“For Masterson and other individuals facing decades and decades behind bars, the idea is to build context about a person’s life,” says Jason Goldman, a New York-based criminal defense attorney. A negative experience in childhood, for example, could well be the antecedent for a particular crime. “It’s not an excuse,” Goldman adds. “It’s a way to provide a reason as to why this person deserves less time – 20 years instead of 30.”

Judges review support letters all the time as part of their sentencing deliberation. It’s only when celebrities are on trial that the writing is held up for scrutiny. When the actor Paul Reubens was charged in 1991 with exposing himself at an adult movie theater, his publicist said he was swamped with calls from the parents of Pee-wee Herman fans who were desperate to write letters of support. Within weeks of OJ Simpson being accused of murdering his ex-wife and her acquaintance, the Los Angeles county superior court was reportedly inundated with 350,000 letters vouching for him.

As the #MeToo movement was closing in on Harvey Weinstein, a trove of unsealed documents show the disgraced movie mogul making desperate appeals to Tim Cook, Quentin Tarantino and other powerful people for support letters arguing for him to remain in charge of his formidable production company – letters that almost surely would have been repurposed for Weinstein’s legal defense, had anyone bothered to write him back. “There are many false allegations and over time, we’ll prove it,” Weinstein wrote in an email to Jeff Bezos. “But right now, I’m the poster boy for bad behavior.”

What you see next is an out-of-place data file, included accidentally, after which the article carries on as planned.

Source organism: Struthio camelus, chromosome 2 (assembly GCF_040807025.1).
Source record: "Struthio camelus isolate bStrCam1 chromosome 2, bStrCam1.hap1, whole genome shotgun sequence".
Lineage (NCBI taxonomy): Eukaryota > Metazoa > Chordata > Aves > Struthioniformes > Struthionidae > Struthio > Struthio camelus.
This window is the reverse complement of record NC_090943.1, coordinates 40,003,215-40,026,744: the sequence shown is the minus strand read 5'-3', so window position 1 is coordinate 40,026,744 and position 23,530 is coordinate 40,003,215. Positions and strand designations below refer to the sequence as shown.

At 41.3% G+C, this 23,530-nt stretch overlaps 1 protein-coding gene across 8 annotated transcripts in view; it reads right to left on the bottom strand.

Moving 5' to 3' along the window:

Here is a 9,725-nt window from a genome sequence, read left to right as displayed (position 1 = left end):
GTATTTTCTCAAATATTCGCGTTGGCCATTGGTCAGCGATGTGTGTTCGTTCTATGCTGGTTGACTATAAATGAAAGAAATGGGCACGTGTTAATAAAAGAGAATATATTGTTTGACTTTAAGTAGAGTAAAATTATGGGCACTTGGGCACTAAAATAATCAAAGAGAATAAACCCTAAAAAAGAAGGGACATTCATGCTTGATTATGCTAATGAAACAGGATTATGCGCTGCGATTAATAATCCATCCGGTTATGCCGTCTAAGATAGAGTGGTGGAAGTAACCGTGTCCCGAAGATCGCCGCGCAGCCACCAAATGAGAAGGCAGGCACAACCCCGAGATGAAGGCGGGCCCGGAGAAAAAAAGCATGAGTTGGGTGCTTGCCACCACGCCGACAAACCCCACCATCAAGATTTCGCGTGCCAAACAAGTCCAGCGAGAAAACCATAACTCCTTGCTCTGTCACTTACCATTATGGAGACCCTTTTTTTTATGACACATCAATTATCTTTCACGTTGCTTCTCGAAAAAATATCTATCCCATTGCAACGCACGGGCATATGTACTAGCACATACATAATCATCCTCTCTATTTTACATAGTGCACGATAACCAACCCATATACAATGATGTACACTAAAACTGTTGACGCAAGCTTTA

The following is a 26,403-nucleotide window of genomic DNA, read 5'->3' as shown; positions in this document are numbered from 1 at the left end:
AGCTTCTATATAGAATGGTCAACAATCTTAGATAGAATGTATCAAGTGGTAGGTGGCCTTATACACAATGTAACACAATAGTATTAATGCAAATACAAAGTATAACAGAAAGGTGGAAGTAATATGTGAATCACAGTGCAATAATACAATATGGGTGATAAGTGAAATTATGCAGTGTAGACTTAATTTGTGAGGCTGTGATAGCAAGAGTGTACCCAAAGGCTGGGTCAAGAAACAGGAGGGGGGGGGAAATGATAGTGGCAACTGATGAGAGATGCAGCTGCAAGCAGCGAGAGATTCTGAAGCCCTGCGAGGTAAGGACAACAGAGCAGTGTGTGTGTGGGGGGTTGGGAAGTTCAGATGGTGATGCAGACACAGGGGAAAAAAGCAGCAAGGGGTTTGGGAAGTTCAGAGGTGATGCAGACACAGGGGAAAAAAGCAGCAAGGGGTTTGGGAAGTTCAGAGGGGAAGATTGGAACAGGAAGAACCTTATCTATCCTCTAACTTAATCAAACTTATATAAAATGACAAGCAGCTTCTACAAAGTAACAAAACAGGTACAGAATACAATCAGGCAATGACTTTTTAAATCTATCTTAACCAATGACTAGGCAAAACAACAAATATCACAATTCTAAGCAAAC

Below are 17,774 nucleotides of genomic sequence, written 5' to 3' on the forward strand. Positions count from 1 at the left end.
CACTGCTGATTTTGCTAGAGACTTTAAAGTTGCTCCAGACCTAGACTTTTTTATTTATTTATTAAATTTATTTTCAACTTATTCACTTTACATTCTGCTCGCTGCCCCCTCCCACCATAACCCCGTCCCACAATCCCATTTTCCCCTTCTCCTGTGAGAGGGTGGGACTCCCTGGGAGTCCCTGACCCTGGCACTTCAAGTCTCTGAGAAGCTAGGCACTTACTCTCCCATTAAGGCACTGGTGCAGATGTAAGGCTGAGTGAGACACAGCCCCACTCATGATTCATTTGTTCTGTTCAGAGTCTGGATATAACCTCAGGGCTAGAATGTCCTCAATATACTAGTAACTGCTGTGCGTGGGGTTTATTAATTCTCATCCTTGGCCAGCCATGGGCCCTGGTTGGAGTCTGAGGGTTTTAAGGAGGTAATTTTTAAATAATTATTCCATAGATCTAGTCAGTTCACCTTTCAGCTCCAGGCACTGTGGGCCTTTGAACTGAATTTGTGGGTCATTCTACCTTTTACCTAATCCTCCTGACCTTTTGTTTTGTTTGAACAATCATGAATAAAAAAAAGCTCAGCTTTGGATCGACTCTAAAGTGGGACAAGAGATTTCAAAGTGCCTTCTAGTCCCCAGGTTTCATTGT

Last month, Iggy Azalea was denounced for the three-page letter she wrote in support of the musician Tory Lanez to David Herriford, the Los Angeles superior court judge deciding his sentence for shooting Megan Thee Stallion. In her letter, Azalea describes Lanez as a “gardener” who “helps others bloom” – flowery language that’s a little too on the nose even for this florid emcee.

“He’s always been incredibly respectful of me and I refuse to believe that he would do anything in malice especially to a woman,” Azalea wrote, leaving out two prior assault allegations against Lanez. This was after the Aussie rapper spent several paragraphs running through her album sales (“over 65 million”), chart history (“broken records previously held by the Beatles”), trophy count (“6 Grammys and … a multitude of other musical awards”) and associated acts (“from Beyonce to Pitbull … from Britney to Jenifer Lopez [sic]”). “In short,” Azalea writes, “like yourself, I’m great at what I do and I’m well respected by my peers.” Kutcher and Kunis are similarly boastful in their letters.